How to Install Ruby on CentOS/RHEL 8 – for Peatio install

Installing Ruby from the CentOS repositories.   Peatio install series.

Run the following commands as root or user with sudo privileges to install the ruby package:

#sudo dnf install ruby

relax and wait for the installation to compete.

Once installation is completed, you can verify that it was successful by printing the Ruby version:

$ruby –version

The output will look something like this:


ruby 2.5.5p157 (2019-03-15 revision 67260) [x86_64-linux]

Your Ruby version may be different from the one above.

Installing Ruby with Rbenv

Rbenv is a lightweight Ruby management utility that allows you to easily switch Ruby versions.

We’ll use the ruby-build plugin that extends the core functionality of Rbenv and allow you to install any Ruby version from source.

Start by installing git and other dependencies required to build Ruby from the source.

sudo dnf install git wget gcc bzip2 openssl-devel libffi-devel readline-devel zlib-devel gdbm-devel ncurses-devel

Run the following command to install both rbenv and ruby-build:

wget -q -O- | bash

The script will clone both rbenv and ruby-build repositories from GitHub to ~/.rbenv directory.

Before starting using rbenv, you need to add $HOME/.rbenv/bin to your PATH .

If you are using Bash, type:

echo 'export PATH="$HOME/.rbenv/bin:$PATH"' >> ~/.bashrcecho 'eval "$(rbenv init -)"' >> ~/.bashrcsource ~/.bashrc

If you are using Zsh type:

echo 'export PATH="$HOME/.rbenv/bin:$PATH"' >> ~/.zshrcecho 'eval "$(rbenv init -)"' >> ~/.zshrcsource ~/.zshrc

Run the rbenv -v command to ensure that installation was successful:

rbenv -v
rbenv 1.1.2-17-g7795476

To get a list of all Ruby versions that can be installed with rbenv enter:

rbenv install -l

For example, if you want to install the Ruby 2.7.0 and set it as default version you would type:

rbenv install 2.7.0rbenv global 2.7.0

Verify that Ruby was properly installed by printing the version number:

ruby -v
ruby 2.7.0p0 (2019-12-25 revision 647ee6f091) [x86_64-linux]

Installing Ruby with RVM

RVM (Ruby Version Manager) is a command-line tool that allows you to install, manage, and work with multiple Ruby environments.

First, install the dependencies required for rvm to build Ruby from source:

sudo dnf install curl gcc bzip2 openssl-devel libffi-devel readline-devel zlib-devel gdbm-devel ncurses-devel

Run the following commands to import the GPG keys and install RVM:

gpg2 --recv-keys 409B6B1796C275462A1703113804BB82D39DC0E3 7D2BAF1CF37B13E2069D6956105BD0E739499BDBcurl -sSL | bash -s stable

To start using RVM you need to run the following source command:

source ~/.rvm/scripts/rvm

To get a list of all known Ruby versions type:

rvm list known

If for example, you want to install Ruby 2.6 and set it as the default version you would issue the following commands:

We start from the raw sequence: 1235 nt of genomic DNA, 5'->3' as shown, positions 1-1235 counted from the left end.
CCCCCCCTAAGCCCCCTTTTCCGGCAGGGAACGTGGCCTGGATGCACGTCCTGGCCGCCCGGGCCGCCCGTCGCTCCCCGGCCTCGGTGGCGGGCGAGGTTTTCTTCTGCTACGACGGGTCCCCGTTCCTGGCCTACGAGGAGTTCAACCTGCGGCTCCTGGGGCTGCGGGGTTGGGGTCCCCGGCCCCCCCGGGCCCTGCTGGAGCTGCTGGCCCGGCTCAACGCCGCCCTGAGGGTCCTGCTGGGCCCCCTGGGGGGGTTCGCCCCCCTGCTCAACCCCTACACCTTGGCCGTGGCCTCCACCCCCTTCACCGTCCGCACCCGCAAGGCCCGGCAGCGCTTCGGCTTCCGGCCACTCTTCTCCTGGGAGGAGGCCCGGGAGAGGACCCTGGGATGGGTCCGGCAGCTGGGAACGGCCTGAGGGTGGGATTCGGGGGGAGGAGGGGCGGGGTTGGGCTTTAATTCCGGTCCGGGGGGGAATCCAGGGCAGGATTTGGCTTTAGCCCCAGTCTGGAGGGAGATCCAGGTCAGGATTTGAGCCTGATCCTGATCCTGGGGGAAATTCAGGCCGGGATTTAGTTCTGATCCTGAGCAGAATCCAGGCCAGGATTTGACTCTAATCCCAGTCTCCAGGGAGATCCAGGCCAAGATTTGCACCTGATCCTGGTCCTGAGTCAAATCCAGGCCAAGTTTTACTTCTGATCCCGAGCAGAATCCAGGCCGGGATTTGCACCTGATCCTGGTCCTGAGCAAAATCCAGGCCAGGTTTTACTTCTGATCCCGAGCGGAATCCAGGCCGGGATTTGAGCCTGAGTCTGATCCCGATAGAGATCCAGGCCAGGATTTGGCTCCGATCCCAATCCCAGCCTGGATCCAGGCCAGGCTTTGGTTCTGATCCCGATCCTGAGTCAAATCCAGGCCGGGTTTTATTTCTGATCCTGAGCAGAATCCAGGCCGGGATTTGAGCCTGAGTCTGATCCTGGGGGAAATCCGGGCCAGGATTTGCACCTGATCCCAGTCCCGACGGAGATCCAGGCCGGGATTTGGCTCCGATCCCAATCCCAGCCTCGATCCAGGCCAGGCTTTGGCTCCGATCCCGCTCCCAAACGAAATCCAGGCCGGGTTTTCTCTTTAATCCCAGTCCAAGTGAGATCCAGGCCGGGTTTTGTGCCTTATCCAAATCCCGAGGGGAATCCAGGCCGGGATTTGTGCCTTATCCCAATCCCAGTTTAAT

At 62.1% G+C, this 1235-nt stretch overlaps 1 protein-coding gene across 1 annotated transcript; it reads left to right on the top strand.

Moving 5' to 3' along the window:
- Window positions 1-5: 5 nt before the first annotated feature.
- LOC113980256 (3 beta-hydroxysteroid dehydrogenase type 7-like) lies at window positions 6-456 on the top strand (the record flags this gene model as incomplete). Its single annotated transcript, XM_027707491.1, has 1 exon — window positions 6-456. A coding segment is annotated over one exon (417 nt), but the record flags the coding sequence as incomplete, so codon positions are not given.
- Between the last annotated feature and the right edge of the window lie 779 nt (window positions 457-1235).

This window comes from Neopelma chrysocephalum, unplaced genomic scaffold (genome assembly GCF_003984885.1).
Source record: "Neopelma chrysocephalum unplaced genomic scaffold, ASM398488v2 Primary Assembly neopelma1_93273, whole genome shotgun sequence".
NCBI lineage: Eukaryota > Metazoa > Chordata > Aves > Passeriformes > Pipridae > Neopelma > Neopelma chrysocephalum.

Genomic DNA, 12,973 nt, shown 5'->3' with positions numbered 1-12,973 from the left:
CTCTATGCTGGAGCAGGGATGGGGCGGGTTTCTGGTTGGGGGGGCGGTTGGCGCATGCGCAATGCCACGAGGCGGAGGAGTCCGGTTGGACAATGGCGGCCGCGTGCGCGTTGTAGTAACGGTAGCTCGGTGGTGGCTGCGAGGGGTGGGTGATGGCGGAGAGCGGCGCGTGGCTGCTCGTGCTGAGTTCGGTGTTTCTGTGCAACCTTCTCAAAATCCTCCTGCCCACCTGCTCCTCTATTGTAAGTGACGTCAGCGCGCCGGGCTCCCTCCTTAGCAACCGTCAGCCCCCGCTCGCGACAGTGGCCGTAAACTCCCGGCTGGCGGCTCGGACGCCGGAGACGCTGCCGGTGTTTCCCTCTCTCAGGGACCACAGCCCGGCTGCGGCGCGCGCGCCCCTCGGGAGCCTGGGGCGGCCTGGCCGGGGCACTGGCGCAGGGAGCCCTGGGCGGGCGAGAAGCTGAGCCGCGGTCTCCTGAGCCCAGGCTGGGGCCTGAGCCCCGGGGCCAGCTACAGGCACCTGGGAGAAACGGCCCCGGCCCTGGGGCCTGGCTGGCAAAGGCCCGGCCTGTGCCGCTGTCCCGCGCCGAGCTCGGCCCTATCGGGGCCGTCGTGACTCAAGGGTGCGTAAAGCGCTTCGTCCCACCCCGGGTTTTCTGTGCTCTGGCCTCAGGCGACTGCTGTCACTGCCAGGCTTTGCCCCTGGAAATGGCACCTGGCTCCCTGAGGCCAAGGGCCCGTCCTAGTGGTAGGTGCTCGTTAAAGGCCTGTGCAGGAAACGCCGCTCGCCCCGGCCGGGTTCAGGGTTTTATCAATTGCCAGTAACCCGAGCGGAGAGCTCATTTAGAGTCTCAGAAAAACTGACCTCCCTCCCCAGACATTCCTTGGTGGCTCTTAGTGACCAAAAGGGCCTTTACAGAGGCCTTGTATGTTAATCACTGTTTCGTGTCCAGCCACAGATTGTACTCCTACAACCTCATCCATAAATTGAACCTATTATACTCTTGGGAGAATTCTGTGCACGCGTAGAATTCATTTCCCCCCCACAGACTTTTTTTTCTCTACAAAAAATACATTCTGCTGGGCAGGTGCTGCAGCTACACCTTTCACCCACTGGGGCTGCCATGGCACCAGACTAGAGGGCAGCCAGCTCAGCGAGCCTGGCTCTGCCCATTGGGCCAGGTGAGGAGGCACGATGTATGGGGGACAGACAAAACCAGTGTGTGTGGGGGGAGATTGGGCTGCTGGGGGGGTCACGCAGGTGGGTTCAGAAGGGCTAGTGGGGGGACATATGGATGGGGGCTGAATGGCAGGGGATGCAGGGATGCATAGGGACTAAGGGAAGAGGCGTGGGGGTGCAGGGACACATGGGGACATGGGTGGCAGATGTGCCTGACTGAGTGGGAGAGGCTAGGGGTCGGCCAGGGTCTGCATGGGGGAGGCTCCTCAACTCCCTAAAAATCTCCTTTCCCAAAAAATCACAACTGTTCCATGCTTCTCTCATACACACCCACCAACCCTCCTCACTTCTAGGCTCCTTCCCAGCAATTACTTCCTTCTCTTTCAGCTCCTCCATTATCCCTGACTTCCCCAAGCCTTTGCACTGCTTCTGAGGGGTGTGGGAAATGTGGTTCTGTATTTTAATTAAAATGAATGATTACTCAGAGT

rvm install 2.6rvm use 2.6 --default

Verify the installation:

ruby -v
ruby 2.6.3p62 (2019-04-16 revision 67580) [x86_64-linux]

For more information about how to manage your Ruby installations with RVM visit the RVM Documentation page .


Peatio Install.

Install Ruby

Install MySQL

Install Redis

Install RabbitMQ

Install Bitcoind

Install Nginx with Passenger

Install JavaScript Runtime

Install ImageMagick

Configure Peatio

Setup Pusher

Setup Bitcoin RPC

Run Daemons

Setup Google Authentication

Setup Auth0

Run Peatio

Setup nginx

Table of Contents 

  1. Setup deploy user 
  1. Install Ruby 
  1. Install MySQL 
  1. Install Redis 
  1. Install RabbitMQ 
  1. Install Bitcoind 
  1. Install Nginx with Passenger 
  1. Install JavaScript Runtime 
  1. Install ImageMagick 
  1. Configure Peatio 
  1. Setup Pusher 
  1. Setup Bitcoin RPC 
  1. Run Daemons 
  1. Setup Google authentication 
  1. Setup Auth0 
  1. Run Peatio 
  1. Setup nginx 

( Get Jenkins to install the Server(s)), Also, get cluster of nginx and a cluster of Mysql/MariaDB Servers, Also, MariaDB servers need to be in a cluster with failover and fault tolerant configuration). 

  1. Get Monitoring in place, Grafana, ELK stack, HTTP logs, etc.
  2. Document the whole process in detail. 


Setup deploy user 

Create (if it doesn’t exist) deploy user, and assign it to the sudo group: 

# sudo adduser deploysudo usermod -a -G sudo deploy 

Re-login as deploy user 

su deploy    cd 

Install Ruby 

  • Make sure your system is up-to-date. 

#sudo apt-get updatesudo apt-get upgrade 

  • Installing dependencies 

sudo apt-get install git curl zlib1g-dev build-essential \  libssl-dev libreadline-dev libyaml-dev libsqlite3-dev sqlite3 \  libxml2-dev libxslt1-dev libcurl4-openssl-dev libff 

  • Installing rvm 

gpg —keyserver hkp:// \    —recv-keys 409B6B1796C275462A1703113804BB82D39DC0E3 \                7D2BAF1CF37B13E2069D6956105BD0E739499BDB\curl –sSL | bash -s stable –ruby=2.5.0 –gems=rails 

If you want to skip fetching documentation when installing gems, do the following: 

echo “gem: –no-ri –no-rdoc” > ~/.gemrc 

  • Source rvm 

source /home/deploy/.rvm/scripts/rvm  rvm use 2.5.0 

Install MySQL 

sudo apt-get install mysql-server mysql-client libmysqlclient-dev 

  • Setup a password for root while its installing 
  • Create environment variables for database 

cd  sudo nano .bashrc   ## Add following lines. at the end of .bashrc file   ## Insert your password for m   export DATABASE_HOST=localhost   export DATABASE_USER=root   export DATABASE_PASS=Bilal-IS-Awesome 

  • Source the bashrc file 

source ~/.bashrc 

Install Redis 

Be sure to install the latest stable Redis, as the package in the distro may be a bit old: